Nova Scotia

Landowner agrees to reopen Silver Sands Beach path in Cow Bay

According to his lawyer, Ross Rhyno will reopen the path to Silver Sands Beach that crosses his backyard in Cow Bay. Rhyno blocked the easement because of coastal erosion, and because he says the public is frequently vandalizing his private property and trespassing.

Path to Halifax area beach crosses private property on a right-of-way

Silver Sands Beach is only accessible via a path on a public easement over private property. (Brian MacKay/CBC)

Silver Sands Beach in Cow Bay, N.S., could reopen to the public in roughly two weeks. 

A Halifax-area landowner who closed the path to the beach has accepted a judge's decision that the right-of-way must reopen

"I think you could probably appreciate that no one likes to lose," said lawyer Eugene Tan of Walker Dunlop, who is acting for Ross Rhyno. "So he is perhaps a little bit disappointed. But having reviewed it, he understands the reasoning of the court, so he's prepared to abide by it."

Rhyno sold Silver Sands Beach, a rocky spit behind his home on Cow Bay Road, to Halifax Regional Municipality in 2003. Part of that deal was an easement across his backyard so the public could walk to the beach from a municipal parking lot. 

Contentious pathway

Over the years, the path has been a source of conflict. Rhyno said some people mistreat his backyard which lines the sides of the path.

"There has been a great deal of vandalism to his own property, to his fences," Tan said. "He's sustained a great deal of theft, a great deal of damage."

Another issue is trespassing. 

"People are actually not respecting the boundaries and very, very frequently [he] finds people in his own backyard and people sitting on his own deck," Tan said.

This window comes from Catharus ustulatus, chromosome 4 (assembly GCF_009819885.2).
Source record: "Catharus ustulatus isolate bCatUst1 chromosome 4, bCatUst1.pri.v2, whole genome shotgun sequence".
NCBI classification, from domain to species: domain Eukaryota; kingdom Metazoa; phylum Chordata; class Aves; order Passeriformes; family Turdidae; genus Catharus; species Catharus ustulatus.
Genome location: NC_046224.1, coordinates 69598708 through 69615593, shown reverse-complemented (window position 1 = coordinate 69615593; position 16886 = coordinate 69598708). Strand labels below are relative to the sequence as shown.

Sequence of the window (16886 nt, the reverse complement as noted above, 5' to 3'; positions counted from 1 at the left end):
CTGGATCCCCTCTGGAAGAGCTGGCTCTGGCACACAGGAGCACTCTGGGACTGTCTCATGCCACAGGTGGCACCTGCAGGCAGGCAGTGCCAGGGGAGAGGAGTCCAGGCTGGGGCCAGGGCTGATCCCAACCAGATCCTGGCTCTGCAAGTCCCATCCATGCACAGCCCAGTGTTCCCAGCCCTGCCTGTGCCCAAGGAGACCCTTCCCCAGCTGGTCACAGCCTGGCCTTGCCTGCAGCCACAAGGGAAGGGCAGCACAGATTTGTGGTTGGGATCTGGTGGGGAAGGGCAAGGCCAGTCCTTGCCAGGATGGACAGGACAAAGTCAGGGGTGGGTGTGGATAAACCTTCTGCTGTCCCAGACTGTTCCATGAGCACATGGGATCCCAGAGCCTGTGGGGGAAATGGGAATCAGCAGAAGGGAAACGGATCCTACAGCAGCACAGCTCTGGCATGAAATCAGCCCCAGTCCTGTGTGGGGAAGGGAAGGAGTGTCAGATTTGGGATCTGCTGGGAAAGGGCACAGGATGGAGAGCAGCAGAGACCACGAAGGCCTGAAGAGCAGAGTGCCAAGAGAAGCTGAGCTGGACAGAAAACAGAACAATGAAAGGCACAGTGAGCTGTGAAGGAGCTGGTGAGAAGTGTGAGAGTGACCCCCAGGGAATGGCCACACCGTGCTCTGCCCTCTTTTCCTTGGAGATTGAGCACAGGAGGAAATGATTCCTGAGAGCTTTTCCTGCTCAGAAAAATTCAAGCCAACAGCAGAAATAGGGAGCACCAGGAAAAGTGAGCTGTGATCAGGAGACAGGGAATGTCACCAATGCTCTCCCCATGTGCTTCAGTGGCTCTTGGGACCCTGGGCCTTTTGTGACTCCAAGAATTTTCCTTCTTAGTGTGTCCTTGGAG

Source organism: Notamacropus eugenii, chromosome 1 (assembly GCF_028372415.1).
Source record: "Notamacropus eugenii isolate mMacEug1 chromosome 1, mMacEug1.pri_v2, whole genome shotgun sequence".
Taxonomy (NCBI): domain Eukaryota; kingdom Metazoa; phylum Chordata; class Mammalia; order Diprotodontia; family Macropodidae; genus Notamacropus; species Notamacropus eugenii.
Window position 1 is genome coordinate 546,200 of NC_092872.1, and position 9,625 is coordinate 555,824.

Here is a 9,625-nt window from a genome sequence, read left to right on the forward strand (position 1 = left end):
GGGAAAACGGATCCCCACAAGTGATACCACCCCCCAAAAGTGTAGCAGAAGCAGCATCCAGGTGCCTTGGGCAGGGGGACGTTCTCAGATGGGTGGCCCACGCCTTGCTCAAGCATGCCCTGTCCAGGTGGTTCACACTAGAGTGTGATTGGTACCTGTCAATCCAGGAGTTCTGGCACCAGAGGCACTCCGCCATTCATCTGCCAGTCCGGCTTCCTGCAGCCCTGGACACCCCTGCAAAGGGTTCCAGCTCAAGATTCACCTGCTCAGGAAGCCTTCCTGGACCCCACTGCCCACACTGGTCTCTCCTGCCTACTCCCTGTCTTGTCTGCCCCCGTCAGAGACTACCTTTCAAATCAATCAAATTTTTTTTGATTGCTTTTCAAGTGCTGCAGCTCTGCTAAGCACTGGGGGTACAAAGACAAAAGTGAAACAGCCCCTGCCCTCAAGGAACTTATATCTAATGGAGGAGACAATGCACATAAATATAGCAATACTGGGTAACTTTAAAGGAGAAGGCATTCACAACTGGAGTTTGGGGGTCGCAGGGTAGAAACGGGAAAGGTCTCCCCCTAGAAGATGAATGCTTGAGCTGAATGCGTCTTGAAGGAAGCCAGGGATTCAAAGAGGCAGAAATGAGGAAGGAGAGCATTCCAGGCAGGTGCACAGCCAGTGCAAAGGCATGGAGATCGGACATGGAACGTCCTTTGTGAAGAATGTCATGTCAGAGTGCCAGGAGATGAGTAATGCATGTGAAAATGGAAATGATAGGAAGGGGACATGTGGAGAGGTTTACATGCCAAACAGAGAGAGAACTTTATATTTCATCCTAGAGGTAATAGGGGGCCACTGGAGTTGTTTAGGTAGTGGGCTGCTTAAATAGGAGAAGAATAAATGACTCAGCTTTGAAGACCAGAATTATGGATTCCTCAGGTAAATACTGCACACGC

Rhyno has banned dogs from the path, saying owners leave large amounts of dog poop behind that he's forced to clean up. 

In June of 2020, Rhyno locked the gate across the path, and began construction work he said fixes a runoff issue from the municipal parking lot. 

The Halifax Regional Municipality bought the beach in 2003. (Brian MacKay/CBC)

He's left the gate locked and the path blocked with construction materials because he said coastal erosion disconnected his property from the beach, so it no longer serves its purpose. 

A Nova Scotia Supreme Court justice rejected that argument in a decision last week. 

On Friday, Rhyno consented to an order drafted by HRM that he do the work necessary to reopen the path. 

If a judge signs that order Monday, he'll have 10 days to complete the work at his own expense, allowing the public to walk once more to Silver Sands Beach on June 24. 

Nuisance action

"While Mr. Rhyno doesn't agree with all the findings at this point, he sort of feels that an appeal probably won't address his concerns," Tan said. 

Instead, Tan said Rhyno intends to file a nuisance action against the municipality, claiming all the vandalism and trespassing interfere with his lawful enjoyment of his backyard. 

If a judge agrees, Rhyno could be entitled to financial compensation. Or if the issues are too onerous, the judge could order HRM, as Rhyno's "neighbour," to stop using the right-of-way.

"In certain circumstances, a court may order that the use to which that neighbour is putting that property shall cease. And so we'll be looking to essentially extinguish the easement."

Tan said Rhyno intends to file that action after finishing the work to reopen the access pathway to the beach. 



Jack Julian


Jack Julian joined CBC Nova Scotia as an arts reporter in 1997. His news career began on the morning of Sept. 3, 1998 following the crash of Swissair 111. He is now a data journalist in Halifax, and you can reach him at (902) 456-9180, by email at or follow him on Twitter @jackjulian


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